Bev Trayner clarifies that the framework for social learning not necessarily implies f2f learning events. She outlines an example of a wiki and how the framework helps, to conceptualize it. What aspirations do we have about the value creation of the use of this wiki? What indicators can measure the different kinds of value. What conditions need to be in place that will help us achieve those aspirations? Aspirations, indicators and conditions can all be negotiated with different stakeholders and provide a framework for evaluating how we have done, or what we have learned in one year’s time. She points out that according to the article on “collaborating for impact in large development organizations” by Nancy, Rachel and Aldo in the latest KM4Dev journal () the organizations find it hard to answer the question “What do you want to evaluate and what are your indicators of success?” This is what this framework is about!
Valerie Brown adds the classical experimental adult learning cycle to the discussion: values > facts > ideas > actions and points out that every step needs recognition of complexity and an openness to change. There is no silver bullet, no one tool that fits all.
Jaap Pels also puts forward a different way of looking at development, learning and organisations. In the sense of: The metaphor you use will guide the solutions! Think of development (and thus learning) as people having conversations with each other. Think of SDC as a collection of conversations by people. Thus for the future orientation of KM and organisational learning (OL) at SDC: - What primary process is staff talking about (why SDC is on earth, raison d'être) and what is learning about here? - What admin (procedures, finance etc etc etc etc/ secondary process) is involved and what is learning here? - Do organisations learn? And if you think of SDC as a collection of conversations; is OL relevant or how does it shape? - Is SDC knowledge not the total 'SDC staff / partner / clients capacity' / a network? - Is KM about what happens in SDC's people's network or about moving around explicit stuff (e.g. information) How about the thought that learning can only stem from experience and SDC - any organisation - is there to accommodate such.
Communities of Practice and (Campfire) Exchange Riff Fullan comments: learning from experiences of others – and learngin from own experience: This is not an either-or-scenario. What we aim for is to get different experiences, different ‘knowledges’, come together in a dialogue. In this case the own experiences are also always part of the mix. This way a mutual learning scenario is created.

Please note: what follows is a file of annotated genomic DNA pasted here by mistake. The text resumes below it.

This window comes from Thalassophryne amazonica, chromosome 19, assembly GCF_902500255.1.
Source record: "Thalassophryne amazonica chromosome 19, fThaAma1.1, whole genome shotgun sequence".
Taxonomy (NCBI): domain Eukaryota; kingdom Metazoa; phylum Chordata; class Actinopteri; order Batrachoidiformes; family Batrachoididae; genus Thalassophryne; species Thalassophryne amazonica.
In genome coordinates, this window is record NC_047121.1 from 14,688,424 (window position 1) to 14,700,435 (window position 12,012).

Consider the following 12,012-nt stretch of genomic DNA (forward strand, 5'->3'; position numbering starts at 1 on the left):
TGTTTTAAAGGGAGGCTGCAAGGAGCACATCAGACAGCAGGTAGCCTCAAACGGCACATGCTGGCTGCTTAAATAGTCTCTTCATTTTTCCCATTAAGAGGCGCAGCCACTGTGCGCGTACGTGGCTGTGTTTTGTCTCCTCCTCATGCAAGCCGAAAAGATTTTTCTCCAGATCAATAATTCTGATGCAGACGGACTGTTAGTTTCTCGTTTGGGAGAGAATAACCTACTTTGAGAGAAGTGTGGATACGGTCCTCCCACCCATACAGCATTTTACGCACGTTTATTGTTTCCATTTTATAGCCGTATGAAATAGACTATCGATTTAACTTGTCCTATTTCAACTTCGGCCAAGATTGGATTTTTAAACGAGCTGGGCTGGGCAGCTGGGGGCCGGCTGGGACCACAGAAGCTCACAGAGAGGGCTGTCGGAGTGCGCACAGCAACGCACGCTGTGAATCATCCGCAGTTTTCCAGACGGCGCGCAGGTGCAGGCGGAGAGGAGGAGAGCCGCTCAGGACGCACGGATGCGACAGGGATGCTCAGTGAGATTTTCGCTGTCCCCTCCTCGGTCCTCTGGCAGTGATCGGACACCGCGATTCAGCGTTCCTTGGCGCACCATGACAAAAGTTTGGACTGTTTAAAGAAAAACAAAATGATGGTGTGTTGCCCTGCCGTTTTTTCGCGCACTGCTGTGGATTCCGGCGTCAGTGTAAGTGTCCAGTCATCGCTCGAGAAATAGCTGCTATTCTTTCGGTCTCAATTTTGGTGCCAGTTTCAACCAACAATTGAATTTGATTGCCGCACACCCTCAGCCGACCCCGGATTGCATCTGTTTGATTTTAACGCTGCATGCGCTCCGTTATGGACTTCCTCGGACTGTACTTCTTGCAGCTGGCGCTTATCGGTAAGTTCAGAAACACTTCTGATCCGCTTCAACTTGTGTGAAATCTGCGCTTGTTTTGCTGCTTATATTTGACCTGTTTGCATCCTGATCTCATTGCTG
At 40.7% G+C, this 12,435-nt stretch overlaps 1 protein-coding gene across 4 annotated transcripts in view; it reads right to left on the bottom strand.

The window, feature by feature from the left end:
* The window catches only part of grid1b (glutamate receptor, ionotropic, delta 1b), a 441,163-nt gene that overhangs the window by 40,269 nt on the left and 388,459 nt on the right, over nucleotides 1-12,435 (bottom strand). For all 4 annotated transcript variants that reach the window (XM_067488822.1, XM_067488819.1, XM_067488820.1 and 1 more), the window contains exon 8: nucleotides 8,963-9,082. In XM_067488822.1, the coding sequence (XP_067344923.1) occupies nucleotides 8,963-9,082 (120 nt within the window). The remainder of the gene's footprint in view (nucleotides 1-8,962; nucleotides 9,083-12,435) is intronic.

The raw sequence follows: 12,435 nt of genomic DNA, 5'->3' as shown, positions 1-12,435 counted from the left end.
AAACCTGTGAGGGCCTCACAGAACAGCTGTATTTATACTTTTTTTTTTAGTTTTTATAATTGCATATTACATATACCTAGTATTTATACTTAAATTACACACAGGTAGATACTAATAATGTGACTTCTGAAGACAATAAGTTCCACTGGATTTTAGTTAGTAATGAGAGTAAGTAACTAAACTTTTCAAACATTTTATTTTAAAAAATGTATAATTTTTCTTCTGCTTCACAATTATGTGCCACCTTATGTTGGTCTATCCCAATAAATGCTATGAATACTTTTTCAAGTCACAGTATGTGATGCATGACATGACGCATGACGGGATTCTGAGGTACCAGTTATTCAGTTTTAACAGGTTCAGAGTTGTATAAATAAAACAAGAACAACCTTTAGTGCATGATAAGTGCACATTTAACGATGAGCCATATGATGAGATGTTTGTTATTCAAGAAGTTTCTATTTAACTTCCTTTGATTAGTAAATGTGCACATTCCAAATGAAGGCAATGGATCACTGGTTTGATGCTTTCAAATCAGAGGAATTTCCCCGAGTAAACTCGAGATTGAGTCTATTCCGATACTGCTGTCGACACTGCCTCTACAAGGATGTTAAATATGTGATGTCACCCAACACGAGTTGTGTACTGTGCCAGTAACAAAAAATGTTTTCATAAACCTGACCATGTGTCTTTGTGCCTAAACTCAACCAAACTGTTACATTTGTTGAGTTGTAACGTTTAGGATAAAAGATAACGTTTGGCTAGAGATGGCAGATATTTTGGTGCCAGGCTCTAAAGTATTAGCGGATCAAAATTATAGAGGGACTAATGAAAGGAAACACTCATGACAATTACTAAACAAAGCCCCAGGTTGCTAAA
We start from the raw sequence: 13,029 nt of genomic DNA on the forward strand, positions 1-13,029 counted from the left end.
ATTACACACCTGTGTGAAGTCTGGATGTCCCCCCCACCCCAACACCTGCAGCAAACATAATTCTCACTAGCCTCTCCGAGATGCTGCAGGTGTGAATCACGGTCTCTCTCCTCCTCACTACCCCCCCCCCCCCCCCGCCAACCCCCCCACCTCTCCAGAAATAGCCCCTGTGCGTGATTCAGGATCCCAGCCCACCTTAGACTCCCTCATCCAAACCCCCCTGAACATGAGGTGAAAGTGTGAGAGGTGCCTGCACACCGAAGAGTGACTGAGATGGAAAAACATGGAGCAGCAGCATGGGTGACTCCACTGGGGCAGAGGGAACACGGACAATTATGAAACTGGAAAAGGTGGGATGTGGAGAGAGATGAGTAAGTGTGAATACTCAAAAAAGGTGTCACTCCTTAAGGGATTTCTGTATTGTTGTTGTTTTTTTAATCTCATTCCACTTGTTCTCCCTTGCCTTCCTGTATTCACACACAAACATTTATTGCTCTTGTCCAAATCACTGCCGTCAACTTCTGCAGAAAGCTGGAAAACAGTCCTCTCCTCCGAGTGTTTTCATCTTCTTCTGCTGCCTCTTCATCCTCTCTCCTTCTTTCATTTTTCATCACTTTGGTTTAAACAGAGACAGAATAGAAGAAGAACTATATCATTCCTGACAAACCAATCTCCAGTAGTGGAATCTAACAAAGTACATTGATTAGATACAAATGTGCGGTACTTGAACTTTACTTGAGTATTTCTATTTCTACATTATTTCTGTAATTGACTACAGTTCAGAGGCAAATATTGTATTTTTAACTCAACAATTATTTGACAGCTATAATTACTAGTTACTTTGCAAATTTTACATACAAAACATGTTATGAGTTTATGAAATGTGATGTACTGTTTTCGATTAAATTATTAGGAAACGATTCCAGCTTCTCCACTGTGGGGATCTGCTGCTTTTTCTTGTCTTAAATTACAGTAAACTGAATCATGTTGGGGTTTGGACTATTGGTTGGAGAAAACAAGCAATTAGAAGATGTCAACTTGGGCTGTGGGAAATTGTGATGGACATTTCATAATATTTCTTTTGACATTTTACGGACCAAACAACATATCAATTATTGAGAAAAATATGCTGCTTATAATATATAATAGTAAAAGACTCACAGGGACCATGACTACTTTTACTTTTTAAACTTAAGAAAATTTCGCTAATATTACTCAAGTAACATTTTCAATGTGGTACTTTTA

Ueli Scheuermeier: Knowledge in Communities of Practice is often operational and not just analytical. “Doledge” (see ) as Ueli names it. It means all that is required to actually go out there and make a difference in the real world, as opposed to knowing about the world. Peer exchange learning allows people (COP members) to deconstruct what works in one place and reconstruct it in another place or setting or even theme. This can be powerful, and fast, and actually bypass hierarchy and reporting loops. The role of HQ becomes thus one of providing an environment that allows peer-exchange learning among its frontline people, observing and documenting what is going on, and drawing conclusions form that on what it may mean for managing the whole organisation. In his view the whole idea of classical “reporting” for any purposes other than administration is in question. The most fascinating exchanges that I was involved in or that I was observing were indeed “conversations waiting to happen”. Someone comes along and gets it going. Questions: How to find these? How to get them going? How to keep them going? What skill-set is needed?
Pete Cranston points out that conversations in CoPs do not always have to arise spontaneously, they can be triggered and managed. Good Example: Sanitation CoP run by SNV (Contact: Petra Rautavuoma, WASH sector leader)
Pete Cranston dug in past conversations on this dgroups and found discussions on doledge from 2004, 2005, 2008 and 2010. In 2005 Steve Denning for example pointed out: “Stories when written down become artefacts. They are stories frozen or congealed in time, and as such have a tendency to die, unless they also happen to be great works of art.” Pete points out the importance of story tellers and today’s community of story tellers: the star bloggers, youtube and vine artists! He points to the ILRI web content, for example (). The videos, blogs, shared presentations, streams of tweets, pictures, project event wikis and social network chatting models of how stories of change can be captured and shared so their stories meet our criteria that people are triggered to talk and discuss. (Good example of a modern form of the Alexandrian library?) On the other hand the challenge remains that we know also what works best in sharing and learning and that is conversations, preferably face-to-face, often best if facilitated so that all those involved can lose themselves in the process. This is however expensive and the content almost impossible to capture (see also this blog post Blogpost on the difficulty to capture conversations meaningfully even for people being present: )